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Chapter 7

Chapter 7 - Psychological Treatment Textbook Notes Psych 1X03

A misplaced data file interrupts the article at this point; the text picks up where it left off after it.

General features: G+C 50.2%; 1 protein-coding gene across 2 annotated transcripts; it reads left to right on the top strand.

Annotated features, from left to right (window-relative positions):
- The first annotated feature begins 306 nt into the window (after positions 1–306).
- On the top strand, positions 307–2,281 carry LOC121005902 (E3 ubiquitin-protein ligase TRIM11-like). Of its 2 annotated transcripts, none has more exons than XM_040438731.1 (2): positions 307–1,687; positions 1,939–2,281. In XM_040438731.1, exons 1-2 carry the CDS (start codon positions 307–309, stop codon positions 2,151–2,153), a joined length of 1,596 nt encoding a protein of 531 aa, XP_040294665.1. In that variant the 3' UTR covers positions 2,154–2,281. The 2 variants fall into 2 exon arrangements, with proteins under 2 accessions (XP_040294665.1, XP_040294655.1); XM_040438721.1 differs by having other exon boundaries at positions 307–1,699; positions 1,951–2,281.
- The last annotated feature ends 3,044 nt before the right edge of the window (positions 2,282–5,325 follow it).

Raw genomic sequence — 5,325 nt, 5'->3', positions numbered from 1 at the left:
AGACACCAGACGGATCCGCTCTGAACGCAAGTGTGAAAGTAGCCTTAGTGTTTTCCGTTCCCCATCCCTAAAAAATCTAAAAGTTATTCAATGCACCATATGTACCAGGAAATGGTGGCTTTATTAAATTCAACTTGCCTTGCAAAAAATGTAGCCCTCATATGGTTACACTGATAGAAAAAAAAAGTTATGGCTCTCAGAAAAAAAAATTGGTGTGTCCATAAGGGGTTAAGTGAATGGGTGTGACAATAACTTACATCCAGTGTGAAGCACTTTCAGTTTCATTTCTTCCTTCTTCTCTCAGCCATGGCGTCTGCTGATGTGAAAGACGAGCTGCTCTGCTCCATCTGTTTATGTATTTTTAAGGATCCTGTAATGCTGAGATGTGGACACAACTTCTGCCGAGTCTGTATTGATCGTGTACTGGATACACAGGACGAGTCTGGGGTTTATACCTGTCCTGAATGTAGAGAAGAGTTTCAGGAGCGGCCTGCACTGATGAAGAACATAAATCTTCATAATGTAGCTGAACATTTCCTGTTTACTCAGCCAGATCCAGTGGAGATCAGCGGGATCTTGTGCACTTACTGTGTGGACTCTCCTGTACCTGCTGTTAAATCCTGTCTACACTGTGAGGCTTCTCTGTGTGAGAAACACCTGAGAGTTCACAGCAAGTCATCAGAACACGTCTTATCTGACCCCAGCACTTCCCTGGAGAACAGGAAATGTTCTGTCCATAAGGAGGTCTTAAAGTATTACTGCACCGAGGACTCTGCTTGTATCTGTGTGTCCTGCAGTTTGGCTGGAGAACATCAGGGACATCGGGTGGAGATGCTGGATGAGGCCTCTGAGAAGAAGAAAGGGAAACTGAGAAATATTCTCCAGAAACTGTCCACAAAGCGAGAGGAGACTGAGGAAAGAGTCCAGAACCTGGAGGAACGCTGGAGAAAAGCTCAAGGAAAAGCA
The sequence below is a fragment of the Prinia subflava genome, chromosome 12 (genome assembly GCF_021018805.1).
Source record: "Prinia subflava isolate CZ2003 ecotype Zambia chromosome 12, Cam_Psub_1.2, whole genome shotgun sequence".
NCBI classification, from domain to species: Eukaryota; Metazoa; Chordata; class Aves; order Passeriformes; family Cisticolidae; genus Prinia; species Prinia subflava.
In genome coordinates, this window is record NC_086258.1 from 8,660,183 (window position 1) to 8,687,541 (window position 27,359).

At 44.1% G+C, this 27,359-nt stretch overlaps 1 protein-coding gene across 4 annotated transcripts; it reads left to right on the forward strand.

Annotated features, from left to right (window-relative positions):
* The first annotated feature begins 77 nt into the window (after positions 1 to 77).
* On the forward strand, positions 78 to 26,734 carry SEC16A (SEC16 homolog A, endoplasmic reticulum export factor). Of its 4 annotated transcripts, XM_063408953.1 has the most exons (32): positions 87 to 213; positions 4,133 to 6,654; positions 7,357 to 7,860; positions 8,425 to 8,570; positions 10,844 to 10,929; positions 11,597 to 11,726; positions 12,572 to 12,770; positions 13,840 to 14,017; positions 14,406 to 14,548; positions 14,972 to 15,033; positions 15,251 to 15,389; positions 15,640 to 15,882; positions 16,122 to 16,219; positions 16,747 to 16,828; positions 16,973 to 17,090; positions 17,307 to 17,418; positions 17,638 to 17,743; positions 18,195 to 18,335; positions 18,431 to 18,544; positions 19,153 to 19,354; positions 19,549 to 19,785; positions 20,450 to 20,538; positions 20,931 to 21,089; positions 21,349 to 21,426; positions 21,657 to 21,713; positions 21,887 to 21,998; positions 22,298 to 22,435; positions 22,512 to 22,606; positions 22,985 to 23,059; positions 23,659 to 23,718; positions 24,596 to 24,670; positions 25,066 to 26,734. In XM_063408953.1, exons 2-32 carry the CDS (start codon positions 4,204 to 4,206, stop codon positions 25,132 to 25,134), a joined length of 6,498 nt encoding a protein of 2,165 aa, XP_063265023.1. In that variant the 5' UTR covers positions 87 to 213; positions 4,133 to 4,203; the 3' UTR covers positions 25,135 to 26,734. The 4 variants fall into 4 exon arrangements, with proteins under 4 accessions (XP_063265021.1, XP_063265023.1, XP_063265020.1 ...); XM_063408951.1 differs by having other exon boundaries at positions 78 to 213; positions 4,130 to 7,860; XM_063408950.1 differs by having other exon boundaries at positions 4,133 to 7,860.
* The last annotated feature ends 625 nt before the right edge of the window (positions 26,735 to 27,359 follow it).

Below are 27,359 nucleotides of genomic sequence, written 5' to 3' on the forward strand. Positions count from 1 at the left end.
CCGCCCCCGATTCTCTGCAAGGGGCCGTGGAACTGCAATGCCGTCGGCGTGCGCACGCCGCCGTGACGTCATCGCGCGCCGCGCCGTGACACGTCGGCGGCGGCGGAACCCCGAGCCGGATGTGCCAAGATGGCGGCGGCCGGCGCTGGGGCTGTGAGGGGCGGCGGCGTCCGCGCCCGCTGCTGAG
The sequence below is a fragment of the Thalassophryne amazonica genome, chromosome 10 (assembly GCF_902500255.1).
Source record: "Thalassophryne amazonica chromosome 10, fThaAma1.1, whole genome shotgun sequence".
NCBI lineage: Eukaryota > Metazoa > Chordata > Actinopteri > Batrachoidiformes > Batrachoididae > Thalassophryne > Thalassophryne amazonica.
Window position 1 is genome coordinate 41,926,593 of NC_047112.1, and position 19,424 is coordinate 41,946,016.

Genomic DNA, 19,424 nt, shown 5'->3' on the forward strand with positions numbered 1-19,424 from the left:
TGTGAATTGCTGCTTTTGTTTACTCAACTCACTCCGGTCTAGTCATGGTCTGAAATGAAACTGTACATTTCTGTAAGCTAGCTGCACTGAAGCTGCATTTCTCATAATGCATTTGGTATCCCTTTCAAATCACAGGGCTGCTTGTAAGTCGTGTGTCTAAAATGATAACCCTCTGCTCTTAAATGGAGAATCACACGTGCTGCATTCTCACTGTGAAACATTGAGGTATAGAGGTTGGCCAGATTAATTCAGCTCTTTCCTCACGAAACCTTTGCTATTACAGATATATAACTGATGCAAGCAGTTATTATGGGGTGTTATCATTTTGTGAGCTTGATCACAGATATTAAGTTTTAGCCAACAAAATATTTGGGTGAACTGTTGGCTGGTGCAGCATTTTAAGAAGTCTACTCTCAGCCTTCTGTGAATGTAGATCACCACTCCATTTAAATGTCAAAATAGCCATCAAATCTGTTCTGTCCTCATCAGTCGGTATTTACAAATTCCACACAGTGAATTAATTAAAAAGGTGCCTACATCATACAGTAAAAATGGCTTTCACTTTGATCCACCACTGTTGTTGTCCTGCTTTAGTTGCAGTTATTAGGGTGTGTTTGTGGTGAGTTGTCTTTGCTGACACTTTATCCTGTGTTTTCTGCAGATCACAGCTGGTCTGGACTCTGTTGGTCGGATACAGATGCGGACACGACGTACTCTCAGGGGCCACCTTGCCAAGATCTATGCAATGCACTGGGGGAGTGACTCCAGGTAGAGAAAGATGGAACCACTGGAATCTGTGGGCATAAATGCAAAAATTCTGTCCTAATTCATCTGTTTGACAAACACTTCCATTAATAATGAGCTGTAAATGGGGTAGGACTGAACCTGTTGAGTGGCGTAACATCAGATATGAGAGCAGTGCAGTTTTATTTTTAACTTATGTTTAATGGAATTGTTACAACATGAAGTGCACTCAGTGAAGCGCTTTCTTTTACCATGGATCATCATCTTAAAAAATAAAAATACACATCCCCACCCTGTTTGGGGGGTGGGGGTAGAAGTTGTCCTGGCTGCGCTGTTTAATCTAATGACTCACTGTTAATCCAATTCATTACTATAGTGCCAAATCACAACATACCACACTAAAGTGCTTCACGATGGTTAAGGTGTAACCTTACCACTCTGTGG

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Textbook Notes Psych 1X03 Chapter 7: Psychological Treatment  Barriers to seeking psychological treatment o Internal – eg/ self defeating thoughts about why treatment wouldn’t work or help o External – eg/ lack of funds to pay for treatment Section 1: Diversity of Treatment Consumers  8% of adults report to consulting a professional about mental or emotional health in the past year Tailing Treatment to the Disorder  There is a large diversity of disorders (discussed in ch 6)  Conceptualization (accurate and comprehensive clinical diagnosis) of a psychological condition is an important precursor to choosing appropriate treatment  Ego syntonic disorders – those in which the symptoms of the disorder are perceived by the individual with the disorder as valued or advantageous  Ego dystonic disorders – those in which the symptoms are perceived by the individual as undesirable Tailing Treatment to the Individual  Select risk and protective factors can influence the development and expression of mental health problems  Effective psychological treatment should account for individual, family, social, circumstantial and cultural contexts within which the client presents for treatment  States of Changes (Prochaska and DiClemente) o Precontemplation – identified by an inability or unwillingness to acknowledge the existence of a problem o Contemplation – the individual acknowledges the existence of the problem, but may be unsure or unwilling to change the problem o Preparation – associated with recognition of the problem and preparation for change o Action – involves taking active steps to change the behaviour o Maintenance – represents the continuation of healthy habits, formed at the action stage, watching out for potential stressors that may trigger re-emergence of unhealthy behaviour o Relapse – (not necessarily a stage) full re-emergence of old unhealthy patterns of behaviour  Often returns the afflicted individual back to the precontemplation stage of change  Leads to the use of different interventions at different stages of change Section 2: Diversity of Treatment Providers Range of Provider Backgrounds and Licensure  Providers of mental health services come from a wide range of professional backgrounds and experiences  Practioners of non-traditional methods have ample room for creativity, although there are laws and regulations to provide some degree of consumer protection o Psychologist – restricted to individuals who hold a doctoral degree in psychology (in most provinces and states) o Therapist – freely available to be used by any would-be provider of mental health services  Licensed psychologists – psychologists with specific training and certification in clinical or counseling psychology  Psychiatrists – medical doctors who have advanced training and certification in the practice of psychiatry  Many professionals are subject to licensure requirements (basic competencies or skill) Textbook Notes Psych 1X03 The Art and Science of psychological Treatment  Therapeutic Relationship – has an important effect on treatment outcome o The quality of the therapeutic relationship between client and therapist accounts for as much of the treatment outcome as does the treatment methods o Demonstrably Effective  Degree to which the client and therapist are able to form a working alliance (in individual therapy) or group cohesion (in group therapy)  Degree to which the therapist is able to demonstrate empathy (understanding of the clients emotions and thoughts)  Degree to which the therapist collects and responds to feedback from the client o Probably Effective  Positive regard (therapists views the client as a fundamentally good person  Goal consensus  Collaboration Section 3: Diversity of Treatment Options  Two categories-psychological and biomedical o Combination treatment – two types of treatment given at the same time or one after another o Depends on presenting symptoms, consumer preferences and provider offerings  Evidence-based practice – movement on medicine influenced the emphasis on understanding the utility of treatment 1. Client care is enhanced by the use of up-to-date knowledge 2. There is a gap between advances in knowledge and individual clinicians abilities to keep up with these advances 3. Summaries of evidence presented by experts will bridge the gap and enable clinicians to keep up with important advances o Clinicians should be held accountable for keeping the practices up to date o Led to the creation of expert panels that set up decision rules for evaluating evidence for specific treatments and applied these rules to create lists of empirically supported therapies  Concerns o The extent to which clinicians would be forced to restrict their practices to treatments on the list, either managed care companies or by the threat of potential malpractice lawsuit o Existence of the list would prevent clinicians from using treatments they had previously found useful, but lacked formal research support, and prevent them from trying new and potentially innovative strategies o Questions about the validity of the process by which treatments were deemed to be empirically supported o Addressed issues of efficacy and effectiveness  Efficacy – the ability of a treatment to produce a desired effect in highly controlled settings o Efficacy studies are the cornerstone of pharmacological treatment research o Studies designed to demonstrate, in a highly controlled setting, that a medication has a desirable effect on a medical condition of interest o Randomized controlled trial design is used – participants with the medication (control group) gets a placebo  Single-blind trial – study participants are not aware which group they are in  Double-blind trial – neither the participant nor the researcher is aware which group the participant is in o Issues: Textbook Notes Psych 1X03  Identifying clients with a single, specific condition of interest  Eg/ clients with just depression, but no anxiety or substance use  Operationalizing the new treatment o Eg/ writing detailed treatment manuals for psychological treatments  Selecting appropriate “placebos” o Eg. Waitlist groups, education-only groups  “Blinding” both the participant and the researchers (virtually impossible)  Evaluating treatment outcomes o Eg/ how is “improvement” operationalized? How are potential biases in making this judgment dealt with?  Effectiveness – the ability of a treatment to produce a desired effect in real-world settings o Effectiveness studies attempt to gauge the utility of a treatment for a real client in an ordinary treatment setting o Prevalence of comorbidity of psychological disorders is high  Anxiety and mood disorders tend to co-occur o Effectiveness studies relax many of the methodological controls of efficiency studies, in order to study treatment in a more naturalistic setting  Eg/ 4000+ respondents to a survey, asked those who had received treatment for a mental health problem about their experience 9 out of 10 reported symptom improvement after treatment Longer therapy was associated with greater reported treatment The degree of symptom improvement was not different depending in the profession of the therapist The degree of symptom improvement was not different depending on whether individuals reported receiving psychotherapy alone or plus medication o Weaknesses o The respondents may be a representative sample of the population of individuals who seek out and persist with treatment for psychological disorders, but they may not be a representative sample of the entire population o Absence of a control group of similar individuals who did not receive treatment  Without control group (preferably one to which participants were randomly assigned across the entire study), we are unable to differentiate the effects of psychotherapy from “placebo” effect such as expectations of improvement associated with any therapy, and related effects such as social contact and the simple passage of time o Potential bias in the self-report data o Limitations of the scale by which improvement was measured  Evaluating The Evidence o Generated comprehensive list of questions that can be used to guide research oh psychological treatment (Alan Kazdin)  Represent a movement in the field beyond the generation of simple lists of empirically supported treatments, or lists of specific clients and therapists qualities that predict good outcomes  What is the effect of treatment compared to no treatment?  What specific treatment components contribute to positive change?  What treatment components can be added to optimize change?  What characteristics of the treatment can be changed to improve outcomes?  How effective is this treatment compared to other treatment for this problem?  What contextual features mediate (cause) and moderate (influence) therapeutic change? Textbook Notes Psych 1X03  To what extent are treatment effects generalizable to other psychological problems and other treatment settings? Section 4: Historical Psychological Treatments  Psychotherapy – “talk therapy”, the process of treating mental and emotional problems through verbal communication between a client and therapist Psychoanalytic and Psychodynamic Therapy  Freudian Psychoanalysis o Thought as the first of the “talk” therapies o Iconic image – client lying on a couch with a doctor taking notes just out of the clients line of sight o Worked primarily with females suffering from hysteria o Developed rich theories on the origins and treatment of psychological disorders  Conceptualization of Psychological Maladjustment (Freud) o Classic Psychoanalysis – psychological distress is thought to arise from the presence of internal, unconscious conflicts, usually rooted in psychological trauma associated with childhood development o Psyche (the mind) contains three levels of awareness  Conscious – containing the thoughts and actively brought to mind as needed  Preconscious – the contents the thoughts and actively brought to mind as needed  Unconscious – where a vast repository of inaccessible thoughts, repressed traumatic memories and primitive urges resides o Three segments f personality that reside at different levels of consciousness  Id – operating at the unconscious level, motivated to fulfill innate primitive instincts  Ego – bridging the unconscious, preconscious and conscious levels of awareness, is responsible for executing the urges of the id in a way that is acceptable to the external environment  Superego – bridges all three levels of consciousness and seeks to govern behaviour in such a way that is congruent with internalized parental and societal standards of morality o Unsuccessful management of the conflicting urges of the id, ego and superego, taking place at the unconscious level, is thought to drive unhealthy behaviours and cause anxiety and distress o Goal of psychoanalytic therapy – resolve suffering by bringing unconscious conflicts into conspicuous conflicts into conscious awareness, providing the client with insight, and enabling them to delve deeper in search of further unconscious conflicts  Thought the relieve psychological distress through catharsis and free the client to develop more adaptive patterns of behaviours  Therapeutic Techniques o In order to successfully complete psychoanalysis therapy, the client must bring thoughts, emotions, memories and actions of the unconscious into conscious awareness  Made difficult by ego defense mechanisms that prevent unconscious material from coming to light o Analyst must circumvent the defenses of the ego, allowing the client to reveal material that may provide insight into the unconscious o Number of techniques to diminish the influence of the ego and facilitate access to the unconscious (Freud)  Iconic couch and distant therapist – places clients at ease and minimize the feeling of being observed Textbook Notes Psych 1X03  Free association – client is encouraged to let his/her mind wander, reporting the content to the therapist without self-censorship  Analyst attends to the content with minimal verbal feedback o Facilitates the clients sense of being alone with their thoughts o Fosters an environment where truly uncensored associations can be reported – which provides the analyst with clues as to the secrets of the unconscious  Dream analysis  The state of dreaming was believed to be one in which the defenses o the ego relaxed  Dreams were understood to involve two levels of content o Manifest Content – the described elements of the dream itself o Latent content – the true underlying meaning of the dream  Analysis of Resistance  Analyst is cued to the emergence of painful or potentially embarrassing thoughts and feelings by the clients resistance (either unwilling or inability) to discuss certain topics  Freud believed that the more potentially damaging the emergence of an unconscious thought or memory could be, the more clients would be motivated to steer clear of it o Freud emphasized the analyst-client relationship in therapy  Transference – the process by which a clients thoughts, feelings and drives developed in early childhood and experienced in significant relationships are expressed, or “Transferred” onto the relationships with the analyst  Analysis of the clients thoughts, feelings and behaviours toward the analyst can provide insight into t=unconscious conflicts causing distress in the clients relationships with others  Counter-Transferences – the analysts reactions to the clients transference  In classic psychoanalysis, the therapist undertakes significant personal psychoanalysis to gain insight into his or her counter-transference reactions, with the aim of minimizing them and presenting a blank slate for the client to re- enact their own relationship style, free from the potentially modifying influence of any reactions from the analyst o Techniques can cause catharsis associated with bringing unconscious material into conscious awareness o The material generated using the techniques serve as the raw material for interpretation  To form interpretations – analysts must sift though the content generated through free association, dream analysis, analysis of resistance and transference, identifying patterns, illuminating hidden conflicts and explaining the true meaning of the clients thoughts, feelings, drives and conflicts  provide insight, enabling the client to work through identified conflicts and delve deeper into the unconscious to discover further truths  Critique o Freud’s conceptualization of psychological maladjustment relies heavily on constructs that cannot be directly observed and are difficult to validate scientifically  Constructs – unconscious conflicts o Mechanism is not possible to test scientifically  Mechanism – by bringing unconscious conflicts into conscious awareness, thereby providing the client with insight Textbook Notes Psych 1X03  IF a client improves clinically, it is assumed to be because they gained insight  If a client gained insight but does not improve clinically, it is assumed to be the case that the insight was not fully accepted o Limited generalizability  To participate, a client must be intelligent, motivated, articulate, and rational  Psychodynamic Approach – modern iterations of psychoanalytic therapy o More active stance, engaging with the client to discover areas of present-day conflict (rather than childhood) o Interpersonal therapy is a specific psychodynamic approach that is time-limited, present- focused, empirically supported for the treatment of depression and applicable to a broader range of psychological problems  Therapy focuses on current relationships and issued within those relationships  By helping the client to learn to solve present relationship problems, the goal is to provide them with skills to develop more healthy relationships, reducing the psychological symptoms that invariably come with unhealthy relationships with others Behavioural Therapy  Psychoanalyst vs. Behaviorist o Only similarity – to some degree, based on historical personal experience o Psychoanalyst – constructs arguably subjective interpretations of a clients underlying drives, motives and conflicts based on elaborate theories of development and personality and bestows these enlightened interpretations on the client to effect change o Behaviorist – ignores the client unobservable internal state, and focuses instead on observable behaviours, seeking to allow for positive change in a measureable way  Built on principles of classical and operant conditioning articulated by the likes of Pavlov, Thorndike and Skinner  Behaviour therapist; considers self as an applied scientist, identifying a clients problematic behaviours, uncovering the reinforcement contingencies that perpetuate them, and implementing strategies to eliminate them  Conceptualization of Psychological Maladjustment o Symptoms and disorders arise as a result of maladaptive learning histories that give rise to problematic behaviours  Consequences of maladaptive behaviours are often negative, leading to psychological distress o Modifying a clients present-day maladaptive behaviour patterns and replacing these patterns with more adaptive alternatives will lead to positive consequences for the client, including a reduction in psychological distress  Positive consequences positively reinforce the adaptive behaviours, increasing the likelihood that the positively changes behaviours will persist over time o Positive therapeutic change can occur without attention to the clients internal thoughts and feelings  Would not deny existence of the clients internal world; but regard it as unobservable, immeasurable and unessential for effecting behavioural change o Early life learning history is not typically a focus of attention  Seeking insight into how the behaviours evolved is not required – goal is to change the present day maladaptive behaviours  Therapeutic Techniques o Systematic Desensitization (Joseph Wolpe) – principles of classical conditioning are used to decouple fear stimulus-response association Textbook Notes Psych 1X03  Achieved by taking gradual steps to counter-condition the feared stimulus with an adaptive response that is incompatible with fear  First Stage; relaxation training – the therapist instructs the client in skills such as progressive muscle relaxation and abdominal breathing  Client and therapist work at these skills until the client is able to efficiently and effectively put themselves in a relaxed state on demand  Next Stage; generate an anxiety hierarchy – feared stimulus are listed out in order of least to most anxiety provoking  May include both imagined events and real-world events  Therapist and client work up the hierarchy, from least threatening to most  The conditioned fear responses are slowly extinguished through exposure  Therapist guides the client in putting self in given feared situation  Goal – over repeated trials, to slowly and progressively re-condition the previously feared stimuli in the hierarchy with an adaptive relaxation response  Once a stimulus can be reliably encountered without fear, the client and therapist move up the ladder to the next feared item until the most feared stimuli can be encountered without anxiety o Behaviors Modification – based on principles of operant conditioning  Analysis of the consequences of specific behaviours is undertaken to understand how certain contingencies either increase or decrease the likelihood of recurrence of the behaviours  By analyzing behaviours and the resulting contingencies – can see escalating 1 pattern of maladaptive-behaviours is closely tied to pattern of initial positive reinforcement and later negative reinforcement 3 o Eg/ Drug-seeking behaviour , felt good when take pills , felt relief from withdrawal wen took pills 3  Adjusting real and perceived consequences of maladaptive behaviour to shift the balance of reinforcement and punishment such that the problematic behaviours are more likely to decrease in frequency – emphasize negative consequences  Identify and reinforce positive consequences of an emerging sober lifestyle  Critiques o Generalizability of techniques – skills learned in therapy relationship may not easily translate into the real world setting o Ethics of behaviour modification – although clients provide informed consent, some critics argue that it is unethical for one person to endeavor to change the behaviour or another Humanistic/Client-Centered Therapy  Psychodynamic and behaviorist approaches – too manipulative and mechanistic  Prefers the term “client” to “patient”  Humanist/Client-Centered Therapy – emphasizes and celebrates the autonomy of the individual client (Carl Rogers) o Person is not perceived as a collection of unconscious drives and conflicts, nor a set of adaptive and maladaptive behaviours o Client is treated as a whole person, expert in their own feelings, thoughts and desires o Goal – work with clients, joining in clients current thoughts, feelings and struggles, and working together to enable them to follow clients own innate tendencies toward self- actualization (realization of full human potential)  Conceptualization of Psychological Maladjustment Textbook Notes Psych 1X03 o Psychological distress develops when a persons sense of self-concept becomes incongruent with their experience  Self-concept – internal representation of themselves as a worthwhile human being  Experience – moment-to-moment interactions with the external world o Precursors of the development of incongruence – the formation of conditions of worth within the self-concept o Self-concept heavily influenced by relationships with significant others o Healthy self-concept contain few conditions of worth and developed through the experience of unconditional positive regard in relationships  Especially formative relationships with caregivers in early life o Unconditioned Positive Regard – demonstrate, through words and actions, an unwavering empathy for their feelings, understanding of their thoughts and prizing of their inner experience as a human being  Individuals in such a relationship develop a self-concept that is free from restrictive conditions of worth  Eg/ Unconditioned Positive Regard – mother praises son in JK for getting an A “Johnny I am so proud of you always and happy you earned an A in class” – pride in Johnny that is not dependent on his earning an A  Eg/ Conditional Positive Regard – “Johnny, I am proud of you when you earn A’s”  Does not dictate universal acceptance of behaviour  Eg/ Unconditioned Positive Regard – “Johnny, I can see that you’re upset and I understand your feelings, but throwing food at the table is not an acceptable action”  Eg/ Conditioned Positive Regard – “Johnny, you are a bad boy for throwing your food”  Therapeutic Techniques o Authoritative stance employed by psychoanalysts and behavioural therapists serve as opposing exampled to the application of the humanist philosophy – so what is the role of a therapist in a therapeutic relationship? o Nondirective Therapy (later called client-centered therapy) – the therapists techniques were restricted to reflection and response to the clients stated thoughts and feelings; therapist should never direct the conversation o Goal –enhance healthy functioning by enhancing a persons congruence between self-concept and experience o Goal can be achieved in the context of a safe, social relationship in which the client is free to discover and explore their areas of incongruences (Rogers) o Therapists task – foster this social environment by demonstrating three core conditions 1. Unconditional Positive Regard – through words and actions, therapist shows client that they are a person of worth and goodness and that no revelation, no matter how embarrassing or anxiety-provoking, will be met with judgmental attitude by the therapist 2. Empathy – therapist makes every effort to understand the clients feelings in the moment, and validates those feelings back to the